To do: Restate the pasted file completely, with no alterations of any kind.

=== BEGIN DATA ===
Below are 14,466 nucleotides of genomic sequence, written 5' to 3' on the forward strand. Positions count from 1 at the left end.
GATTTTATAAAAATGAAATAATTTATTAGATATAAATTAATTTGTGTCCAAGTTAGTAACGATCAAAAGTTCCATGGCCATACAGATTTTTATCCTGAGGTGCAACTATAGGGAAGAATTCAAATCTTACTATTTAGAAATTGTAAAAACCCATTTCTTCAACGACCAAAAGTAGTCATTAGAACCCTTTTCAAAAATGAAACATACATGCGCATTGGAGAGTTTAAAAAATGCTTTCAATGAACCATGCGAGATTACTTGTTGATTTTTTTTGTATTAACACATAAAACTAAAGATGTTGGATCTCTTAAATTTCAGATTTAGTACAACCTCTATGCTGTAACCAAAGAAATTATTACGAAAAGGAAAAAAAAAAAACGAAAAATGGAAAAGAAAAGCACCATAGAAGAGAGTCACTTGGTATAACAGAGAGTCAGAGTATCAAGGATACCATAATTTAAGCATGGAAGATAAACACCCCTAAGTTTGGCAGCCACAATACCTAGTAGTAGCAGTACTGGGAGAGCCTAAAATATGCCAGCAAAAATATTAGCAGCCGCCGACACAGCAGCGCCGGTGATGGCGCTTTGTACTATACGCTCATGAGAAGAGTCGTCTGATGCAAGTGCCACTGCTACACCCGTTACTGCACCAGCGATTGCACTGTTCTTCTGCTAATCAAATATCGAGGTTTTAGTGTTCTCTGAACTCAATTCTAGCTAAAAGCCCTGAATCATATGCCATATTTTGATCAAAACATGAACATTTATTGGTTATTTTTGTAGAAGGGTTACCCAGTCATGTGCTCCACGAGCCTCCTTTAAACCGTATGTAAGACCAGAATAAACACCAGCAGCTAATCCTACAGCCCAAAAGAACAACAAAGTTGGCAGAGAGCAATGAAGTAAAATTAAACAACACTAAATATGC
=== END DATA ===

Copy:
Below are 14,466 nucleotides of genomic sequence, written 5' to 3' on the forward strand. Positions count from 1 at the left end.
GATTTTATAAAAATGAAATAATTTATTAGATATAAATTAATTTGTGTCCAAGTTAGTAACGATCAAAAGTTCCATGGCCATACAGATTTTTATCCTGAGGTGCAACTATAGGGAAGAATTCAAATCTTACTATTTAGAAATTGTAAAAACCCATTTCTTCAACGACCAAAAGTAGTCATTAGAACCCTTTTCAAAAATGAAACATACATGCGCATTGGAGAGTTTAAAAAATGCTTTCAATGAACCATGCGAGATTACTTGTTGATTTTTTTTGTATTAACACATAAAACTAAAGATGTTGGATCTCTTAAATTTCAGATTTAGTACAACCTCTATGCTGTAACCAAAGAAATTATTACGAAAAGGAAAAAAAAAAAACGAAAAATGGAAAAGAAAAGCACCATAGAAGAGAGTCACTTGGTATAACAGAGAGTCAGAGTATCAAGGATACCATAATTTAAGCATGGAAGATAAACACCCCTAAGTTTGGCAGCCACAATACCTAGTAGTAGCAGTACTGGGAGAGCCTAAAATATGCCAGCAAAAATATTAGCAGCCGCCGACACAGCAGCGCCGGTGATGGCGCTTTGTACTATACGCTCATGAGAAGAGTCGTCTGATGCAAGTGCCACTGCTACACCCGTTACTGCACCAGCGATTGCACTGTTCTTCTGCTAATCAAATATCGAGGTTTTAGTGTTCTCTGAACTCAATTCTAGCTAAAAGCCCTGAATCATATGCCATATTTTGATCAAAACATGAACATTTATTGGTTATTTTTGTAGAAGGGTTACCCAGTCATGTGCTCCACGAGCCTCCTTTAAACCGTATGTAAGACCAGAATAAACACCAGCAGCTAATCCTACAGCCCAAAAGAACAACAAAGTTGGCAGAGAGCAATGAAGTAAAATTAAACAACACTAAATATGC